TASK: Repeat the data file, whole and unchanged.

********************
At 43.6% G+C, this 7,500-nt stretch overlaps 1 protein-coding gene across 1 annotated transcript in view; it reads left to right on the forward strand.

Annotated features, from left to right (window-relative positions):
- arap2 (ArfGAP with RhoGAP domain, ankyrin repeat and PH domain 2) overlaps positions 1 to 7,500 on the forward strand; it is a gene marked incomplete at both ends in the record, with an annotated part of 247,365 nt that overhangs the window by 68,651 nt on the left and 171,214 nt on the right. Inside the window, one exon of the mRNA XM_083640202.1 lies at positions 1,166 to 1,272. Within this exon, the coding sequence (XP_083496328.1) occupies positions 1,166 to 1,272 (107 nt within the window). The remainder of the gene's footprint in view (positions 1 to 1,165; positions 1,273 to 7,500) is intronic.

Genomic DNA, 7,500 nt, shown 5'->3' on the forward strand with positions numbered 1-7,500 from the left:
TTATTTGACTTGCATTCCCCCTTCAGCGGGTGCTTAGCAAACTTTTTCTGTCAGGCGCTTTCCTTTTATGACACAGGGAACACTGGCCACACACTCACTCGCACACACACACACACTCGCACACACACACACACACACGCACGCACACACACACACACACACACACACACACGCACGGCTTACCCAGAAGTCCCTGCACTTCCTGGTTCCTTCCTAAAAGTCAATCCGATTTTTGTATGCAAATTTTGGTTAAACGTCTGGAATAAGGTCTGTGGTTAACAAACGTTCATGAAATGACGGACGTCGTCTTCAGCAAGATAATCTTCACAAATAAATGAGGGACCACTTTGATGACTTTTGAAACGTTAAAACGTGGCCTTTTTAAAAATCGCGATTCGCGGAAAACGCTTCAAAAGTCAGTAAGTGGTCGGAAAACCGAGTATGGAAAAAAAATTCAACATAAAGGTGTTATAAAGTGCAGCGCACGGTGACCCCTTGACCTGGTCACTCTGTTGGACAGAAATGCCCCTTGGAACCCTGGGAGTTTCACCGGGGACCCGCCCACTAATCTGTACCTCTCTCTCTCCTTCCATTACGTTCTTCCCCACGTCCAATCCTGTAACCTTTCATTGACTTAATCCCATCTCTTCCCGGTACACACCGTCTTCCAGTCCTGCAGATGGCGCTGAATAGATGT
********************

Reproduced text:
At 43.6% G+C, this 7,500-nt stretch overlaps 1 protein-coding gene across 1 annotated transcript in view; it reads left to right on the forward strand.

Annotated features, from left to right (window-relative positions):
- arap2 (ArfGAP with RhoGAP domain, ankyrin repeat and PH domain 2) overlaps positions 1 to 7,500 on the forward strand; it is a gene marked incomplete at both ends in the record, with an annotated part of 247,365 nt that overhangs the window by 68,651 nt on the left and 171,214 nt on the right. Inside the window, one exon of the mRNA XM_083640202.1 lies at positions 1,166 to 1,272. Within this exon, the coding sequence (XP_083496328.1) occupies positions 1,166 to 1,272 (107 nt within the window). The remainder of the gene's footprint in view (positions 1 to 1,165; positions 1,273 to 7,500) is intronic.

Genomic DNA, 7,500 nt, shown 5'->3' on the forward strand with positions numbered 1-7,500 from the left:
TTATTTGACTTGCATTCCCCCTTCAGCGGGTGCTTAGCAAACTTTTTCTGTCAGGCGCTTTCCTTTTATGACACAGGGAACACTGGCCACACACTCACTCGCACACACACACACACTCGCACACACACACACACACACGCACGCACACACACACACACACACACACACACACGCACGGCTTACCCAGAAGTCCCTGCACTTCCTGGTTCCTTCCTAAAAGTCAATCCGATTTTTGTATGCAAATTTTGGTTAAACGTCTGGAATAAGGTCTGTGGTTAACAAACGTTCATGAAATGACGGACGTCGTCTTCAGCAAGATAATCTTCACAAATAAATGAGGGACCACTTTGATGACTTTTGAAACGTTAAAACGTGGCCTTTTTAAAAATCGCGATTCGCGGAAAACGCTTCAAAAGTCAGTAAGTGGTCGGAAAACCGAGTATGGAAAAAAAATTCAACATAAAGGTGTTATAAAGTGCAGCGCACGGTGACCCCTTGACCTGGTCACTCTGTTGGACAGAAATGCCCCTTGGAACCCTGGGAGTTTCACCGGGGACCCGCCCACTAATCTGTACCTCTCTCTCTCCTTCCATTACGTTCTTCCCCACGTCCAATCCTGTAACCTTTCATTGACTTAATCCCATCTCTTCCCGGTACACACCGTCTTCCAGTCCTGCAGATGGCGCTGAATAGATGT